A man in a wheelchair on the sidewalk up ahead was waving his arms wildly and yelling angrily at passers-by. They were giving him a wide berth, some crossing the road to avoid him. I was going to give him a wide berth too.
He yelled at me as I passed, and waved his arms. I couldn’t understand what he was saying except for ‘the bus’.
“What bus?” I asked, looking around, thinking he was crazy, that a bus wouldn’t be coming up a little street like this. But in fact a bus was coming up behind me and I realized he was at a bus stop and wanted me to push him onto the bus.
“Push,” he said. “You’ve got to push me. Now.” I pushed. “No,” he shouted. “Not now. Wait. You got to wait.”
The bus drew up. “Push,” he said. I pushed. “No,” he said. “You got to wait.” The driver lowered the step, opened the ramp. “PUSH,” he yelled. Continue reading →
In life we constantly shift between different ways of experiencing the world – between inner and outer lives, between doing and thinking, dreaming, remembering, talking, between being (in one’s body) and interacting with people, things. We shift between emotions, between judging, enjoying and complaining, between sensing and moving.
Forcing a character to experience similar rapid shifts disrupts linear thinking, often producing Continue reading →
The Kobo/PressBooks ‘Let’s Get Published’ workshop in Montreal was held was in the gorgeous but dilapidated Greek Revival style mansion which was once the home and business headquarters/studios of William Notman (1826-1891), renowned photographer and owner of the largest photographic business in North America in the second half of the 1800s. Continue reading →
Monica (1985) by Jules Lasalle Musée Plein Air de Lachine
There I was, with a first draft I loved, a folder bursting with a massive amount of material I’d developed in search of what that first draft was truly about (none of which felt right), and absolutely no idea how to pull my story together or move it forward.
This was not a new experience for me. It always seems to happen with my favorite stories, the ones I feel really invested in, the ones I know have to be finished.
Unless my first draft is short and gives me a clear idea of where it’s going, my attempts to dig deeper into the story end up with me bushwacking my way through tangled undergrowth with no idea of whether I’m heading north, south, east or west. I have more than a few stories floating unfinished on my laptop’s hard drive (on my brain’s hard drive too). I’m not even talking about a novel here, just stories of maybe 2,500-5,000 words.
Shadows II by Jaume Plensa MMBA on loan from Georges Marciano
Nothing perks up a piece of prose – and a writer – more than playing around with sentence structures.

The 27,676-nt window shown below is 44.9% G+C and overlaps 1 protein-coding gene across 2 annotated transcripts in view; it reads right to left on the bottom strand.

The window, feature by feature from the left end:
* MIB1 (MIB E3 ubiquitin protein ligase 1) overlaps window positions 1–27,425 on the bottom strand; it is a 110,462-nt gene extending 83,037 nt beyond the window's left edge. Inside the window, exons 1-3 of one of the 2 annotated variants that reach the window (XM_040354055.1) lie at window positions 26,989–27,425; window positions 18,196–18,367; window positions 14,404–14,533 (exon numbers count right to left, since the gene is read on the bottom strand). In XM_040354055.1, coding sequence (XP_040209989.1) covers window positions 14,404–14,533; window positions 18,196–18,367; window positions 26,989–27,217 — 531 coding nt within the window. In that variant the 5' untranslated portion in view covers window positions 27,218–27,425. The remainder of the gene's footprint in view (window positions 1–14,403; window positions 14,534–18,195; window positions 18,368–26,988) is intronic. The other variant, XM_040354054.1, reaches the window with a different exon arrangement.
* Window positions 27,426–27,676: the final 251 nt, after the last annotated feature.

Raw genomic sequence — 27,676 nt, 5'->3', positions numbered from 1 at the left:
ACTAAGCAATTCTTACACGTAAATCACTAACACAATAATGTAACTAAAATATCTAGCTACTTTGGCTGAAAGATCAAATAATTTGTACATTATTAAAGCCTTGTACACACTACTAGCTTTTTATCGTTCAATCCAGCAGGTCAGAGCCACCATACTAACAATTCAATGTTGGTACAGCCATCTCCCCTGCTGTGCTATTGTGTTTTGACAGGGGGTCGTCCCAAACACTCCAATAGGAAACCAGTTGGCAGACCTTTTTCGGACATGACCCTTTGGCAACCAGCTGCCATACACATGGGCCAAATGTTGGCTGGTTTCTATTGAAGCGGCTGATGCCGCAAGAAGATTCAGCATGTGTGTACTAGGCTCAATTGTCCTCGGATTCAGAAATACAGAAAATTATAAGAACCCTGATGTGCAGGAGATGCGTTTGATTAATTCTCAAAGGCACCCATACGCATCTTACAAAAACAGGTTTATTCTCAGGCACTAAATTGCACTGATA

A fun exercise I especially enjoy is to take a sentence that feels totally alien and try to write my own sentence in exactly that same style. Why? To surprise myself. To kick myself out of my same old same old ho-hum sentence habits. To discover new rhythms.
When I saw a TED video called “Try Something New For 30 Days” by Matt Cutts a few days ago, I knew immediately it was the cue I needed to get back to re-writing and editing a story I’d really wanted to write but which I couldn’t finish.
I’m going to commit July to getting to getting to grips with that story (while not forgetting all those other July summery things like floating on water!).
which to choose?
I’ve written a mass of material – far too much for a short story. It has got too spread out and I have quite simply lost my way with it.
So the question is, how should I re-start? So many choices! But I need to find a new way to go about it. Continue reading →
A chameleon sentence begins with one energy and ends with another.
Usually it starts off positive with maybe even suggestions of light-heartedness, but then turns into something more ominous. But there’s no reason why one shouldn’t try the reverse.
While chameleon sentences make for terrific beginning sentences, they can shift the narrative, and surprise and engage writer and reader at any time.
“It was a summer’s night and they were talking, in the big room with the windows open to the garden, about the cesspool.” (opening sentence of Between the Acts, Virginia Woolf) A pleasant gathering on a summer’s evening …changes to… something dirty and stinky and underground
“Edna and I had started down from Kalispell headed for Tampa-St. Pete where I still had some friends from the old glory days who wouldn’t turn me in to the police.” (Rock Springs, Richard Ford) A trip down south to old friends …changes to… on the run?
Write 6 chameleon sentences – each one beginning a new story. Surprise the sentence. Surprise yourself.
What chameleon sentences have you come across in your readings or writings? Please share them in the Comments Box.
I treasure the stories I fall in love with, not only as a reader, enjoying them for the terrific stories they are, but also as a writer, trying to learn from them by working out the secret of their magic.
My most recent love is “Reception” by Nona Caspers that appears in the Spring 2013 issue of The Kenyon Review.
There are a whole slew of reasons why I fell for this story: the striking image at the beginning, the way every detail echoes and reverberates with other details, the oddness of the details and images, the beautiful, clever ending that both illuminates the narrator’s experience and goes beyond it. But I especially love it for the pointers it gives me about back-story and writing forward. Continue reading →